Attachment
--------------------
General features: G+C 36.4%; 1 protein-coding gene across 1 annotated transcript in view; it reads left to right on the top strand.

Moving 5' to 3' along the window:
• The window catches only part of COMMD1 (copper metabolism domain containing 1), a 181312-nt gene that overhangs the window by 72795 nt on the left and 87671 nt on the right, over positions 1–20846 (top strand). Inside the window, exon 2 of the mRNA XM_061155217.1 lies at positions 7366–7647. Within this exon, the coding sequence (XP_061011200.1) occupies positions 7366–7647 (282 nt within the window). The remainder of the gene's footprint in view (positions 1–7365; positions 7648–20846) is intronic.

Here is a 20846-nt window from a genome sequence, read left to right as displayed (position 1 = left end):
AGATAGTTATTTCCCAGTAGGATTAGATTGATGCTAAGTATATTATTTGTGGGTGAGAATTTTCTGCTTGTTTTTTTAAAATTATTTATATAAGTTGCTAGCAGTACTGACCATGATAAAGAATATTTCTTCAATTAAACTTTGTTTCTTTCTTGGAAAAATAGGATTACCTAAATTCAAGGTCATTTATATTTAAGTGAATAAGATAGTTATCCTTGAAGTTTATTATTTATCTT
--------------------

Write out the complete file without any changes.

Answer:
General features: G+C 36.4%; 1 protein-coding gene across 1 annotated transcript in view; it reads left to right on the top strand.

Moving 5' to 3' along the window:
• The window catches only part of COMMD1 (copper metabolism domain containing 1), a 181312-nt gene that overhangs the window by 72795 nt on the left and 87671 nt on the right, over positions 1–20846 (top strand). Inside the window, exon 2 of the mRNA XM_061155217.1 lies at positions 7366–7647. Within this exon, the coding sequence (XP_061011200.1) occupies positions 7366–7647 (282 nt within the window). The remainder of the gene's footprint in view (positions 1–7365; positions 7648–20846) is intronic.

Here is a 20846-nt window from a genome sequence, read left to right as displayed (position 1 = left end):
AGATAGTTATTTCCCAGTAGGATTAGATTGATGCTAAGTATATTATTTGTGGGTGAGAATTTTCTGCTTGTTTTTTTAAAATTATTTATATAAGTTGCTAGCAGTACTGACCATGATAAAGAATATTTCTTCAATTAAACTTTGTTTCTTTCTTGGAAAAATAGGATTACCTAAATTCAAGGTCATTTATATTTAAGTGAATAAGATAGTTATCCTTGAAGTTTATTATTTATCTT